Composites stronger with CNT 'stitches'

Article by Staff Writer

RESEARCHERS have found a way to bond composite material layers together using carbon nanotube (CNT) ‘stitches’ to make stronger and more lightweight frames for aircraft.

New passenger jets are primarily made from advanced composite materials such as carbon fibre reinforced plastic – durable and light materials that reduce the overall weight of the plane by up to 20% compared to aluminium-bodied planes, which translate into fuel savings. However, composites layers are vulnerable to cracking from relatively small impacts, while aluminium frames can withstand relatively large impacts before cracking.

A team of engineers from MIT has devised a method of fastening the composite layers together using strong CNTs. The team embedded tiny 'forests' of CNTs within a glue-like polymer matrix and then pressed the matrix between layers of uncured carbon fibre composites. The nanotubes resemble tiny, vertically-aligned stitches which work themselves into the crevices of each composite layer, serving as a scaffold to hold the layers together.

The team’s L-shape bend experiments to test the material's overall strength before breaking revealed that compared with existing composite materials, the stitched composites were 31% stronger, withstanding greater forces before breaking apart.

Roberto Guzman, former MIT postdoc and researcher at the IMDEA Materials Institute in Spain, said the improvement provided by the method could lead to lighter and more damage-resistant parts for planes, but this is not the full solution.

“More work needs to be done, but we are really positive that this will lead to stronger, lighter planes. That means a lot of fuel saved, which is great for the environment and for our pockets,” added Guzman.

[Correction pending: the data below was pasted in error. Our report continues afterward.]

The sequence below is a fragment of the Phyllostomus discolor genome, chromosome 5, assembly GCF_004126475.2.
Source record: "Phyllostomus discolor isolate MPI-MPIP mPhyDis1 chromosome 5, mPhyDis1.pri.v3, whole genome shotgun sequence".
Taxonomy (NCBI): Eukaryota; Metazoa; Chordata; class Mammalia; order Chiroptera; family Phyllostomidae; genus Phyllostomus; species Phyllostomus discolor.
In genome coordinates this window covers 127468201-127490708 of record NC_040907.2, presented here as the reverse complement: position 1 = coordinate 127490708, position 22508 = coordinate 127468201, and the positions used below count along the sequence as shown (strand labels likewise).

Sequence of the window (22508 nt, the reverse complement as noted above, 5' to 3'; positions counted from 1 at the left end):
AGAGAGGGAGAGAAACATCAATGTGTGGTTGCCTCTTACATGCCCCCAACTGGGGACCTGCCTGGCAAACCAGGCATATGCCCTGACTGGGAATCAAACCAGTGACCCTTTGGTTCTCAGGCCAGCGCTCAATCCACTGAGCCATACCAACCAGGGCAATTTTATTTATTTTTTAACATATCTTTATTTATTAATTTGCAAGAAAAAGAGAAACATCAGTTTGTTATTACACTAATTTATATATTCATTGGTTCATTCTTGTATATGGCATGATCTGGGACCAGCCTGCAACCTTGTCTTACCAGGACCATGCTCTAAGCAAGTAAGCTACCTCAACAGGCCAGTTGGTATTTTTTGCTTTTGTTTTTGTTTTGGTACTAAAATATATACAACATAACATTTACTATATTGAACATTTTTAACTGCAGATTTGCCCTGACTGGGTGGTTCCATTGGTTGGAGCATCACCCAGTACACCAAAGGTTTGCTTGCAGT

The initial tests also showed that the polymer glue region between the layers is still the weakest part of the material, which the team described as “problematic”. Methods to strengthen it include Z-pinning and 3D weaving – which involve pinning or weaving bundles of carbon fibres through composite layers, similar to pushing nails through plywood, or thread through fabric.

Brian Wardle, a researcher with Swedish aerospace and defence company Saab AB, clarified that mechanical solutions would be damaging to the material and that chemical solutions would only be effective at the nanoscale.

“A stitch or nail is thousands of times bigger than carbon fibres. So when you drive them through the composite, you break thousands of carbon fibres and damage the composite.

“Size matters, because we're able to put these nanotubes in without disturbing the larger carbon fibres, and that's what maintains the composite's strength. What helps us enhance strength is that carbon nanotubes have 1,000 times more surface area than carbon fibres, which lets them bond better with the polymer matrix,” said Wardle.

The team came up with a technique to integrate a scaffold of CNTs within the polymer glue. They first grew a forest of vertically-aligned nanotubes, then transferred it onto a sticky, uncured composite layer and repeated the process to generate a stack of 16 composite plies – typical for a composite laminate – with the nanotubes glued between each layer.

The team performed a tension-bearing test, to measure the material’s strength, where the researchers put a bolt through a hole in the composite, then ripped it out. While existing composites typically break under such tension, the team found the stitched composites were stronger, able to withstand 30% more force before cracking.

They also performed an open-hole compression test, applying force to squeeze the bolt hole shut. The stitched composite withstood 14% more force before breaking, compared to existing composites.

Wardle added: “The strength enhancements suggest this material will be more resistant to any type of damaging events or features. And since the majority of the newest planes are more than 50% composite by weight, improving these state-of-the art composites has very positive implications for aircraft structural performance.”

The next step for the team is to refine its method to achieve the same strength and damage resistance performance as aluminium frames before composites can be used completely on aircraft. The work is being supported by commercial airline manufacturers Airbus and Boeing, and the US Army.

Composites Science and Technology, DOI: 10.1016/j.compscitech.2016.07.006

Article by Staff Writer

Recent Editions

Catch up on the latest news, views and jobs from The Chemical Engineer. Below are the four latest issues. View a wider selection of the archive from within the Magazine section of this site.